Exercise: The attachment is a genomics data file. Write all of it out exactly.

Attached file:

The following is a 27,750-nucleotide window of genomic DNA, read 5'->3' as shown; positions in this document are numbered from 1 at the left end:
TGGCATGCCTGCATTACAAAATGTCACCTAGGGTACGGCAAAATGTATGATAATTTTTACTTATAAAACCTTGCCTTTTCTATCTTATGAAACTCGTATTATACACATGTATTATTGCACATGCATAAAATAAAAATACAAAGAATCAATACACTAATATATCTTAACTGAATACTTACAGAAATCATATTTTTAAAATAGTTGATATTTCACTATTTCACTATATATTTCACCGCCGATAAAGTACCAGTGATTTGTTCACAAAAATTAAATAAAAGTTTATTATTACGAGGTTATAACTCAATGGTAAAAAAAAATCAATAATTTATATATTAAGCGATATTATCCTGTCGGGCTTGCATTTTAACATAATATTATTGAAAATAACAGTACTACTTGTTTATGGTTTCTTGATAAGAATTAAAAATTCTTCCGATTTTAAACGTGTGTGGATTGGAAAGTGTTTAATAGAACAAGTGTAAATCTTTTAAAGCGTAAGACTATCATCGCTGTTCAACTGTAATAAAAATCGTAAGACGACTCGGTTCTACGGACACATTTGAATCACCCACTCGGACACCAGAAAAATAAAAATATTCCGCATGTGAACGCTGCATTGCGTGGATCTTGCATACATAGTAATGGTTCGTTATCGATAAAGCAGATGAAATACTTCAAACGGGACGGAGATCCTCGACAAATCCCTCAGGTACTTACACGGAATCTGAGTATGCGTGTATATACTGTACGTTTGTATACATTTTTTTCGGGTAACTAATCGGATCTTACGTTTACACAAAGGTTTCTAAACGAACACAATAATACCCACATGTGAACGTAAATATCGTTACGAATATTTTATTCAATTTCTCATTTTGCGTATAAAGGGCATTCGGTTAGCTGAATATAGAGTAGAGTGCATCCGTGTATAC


The following is a 27,750-nucleotide window of genomic DNA, read 5'->3' as shown; positions in this document are numbered from 1 at the left end:
TGGCATGCCTGCATTACAAAATGTCACCTAGGGTACGGCAAAATGTATGATAATTTTTACTTATAAAACCTTGCCTTTTCTATCTTATGAAACTCGTATTATACACATGTATTATTGCACATGCATAAAATAAAAATACAAAGAATCAATACACTAATATATCTTAACTGAATACTTACAGAAATCATATTTTTAAAATAGTTGATATTTCACTATTTCACTATATATTTCACCGCCGATAAAGTACCAGTGATTTGTTCACAAAAATTAAATAAAAGTTTATTATTACGAGGTTATAACTCAATGGTAAAAAAAAATCAATAATTTATATATTAAGCGATATTATCCTGTCGGGCTTGCATTTTAACATAATATTATTGAAAATAACAGTACTACTTGTTTATGGTTTCTTGATAAGAATTAAAAATTCTTCCGATTTTAAACGTGTGTGGATTGGAAAGTGTTTAATAGAACAAGTGTAAATCTTTTAAAGCGTAAGACTATCATCGCTGTTCAACTGTAATAAAAATCGTAAGACGACTCGGTTCTACGGACACATTTGAATCACCCACTCGGACACCAGAAAAATAAAAATATTCCGCATGTGAACGCTGCATTGCGTGGATCTTGCATACATAGTAATGGTTCGTTATCGATAAAGCAGATGAAATACTTCAAACGGGACGGAGATCCTCGACAAATCCCTCAGGTACTTACACGGAATCTGAGTATGCGTGTATATACTGTACGTTTGTATACATTTTTTTCGGGTAACTAATCGGATCTTACGTTTACACAAAGGTTTCTAAACGAACACAATAATACCCACATGTGAACGTAAATATCGTTACGAATATTTTATTCAATTTCTCATTTTGCGTATAAAGGGCATTCGGTTAGCTGAATATAGAGTAGAGTGCATCCGTGTATAC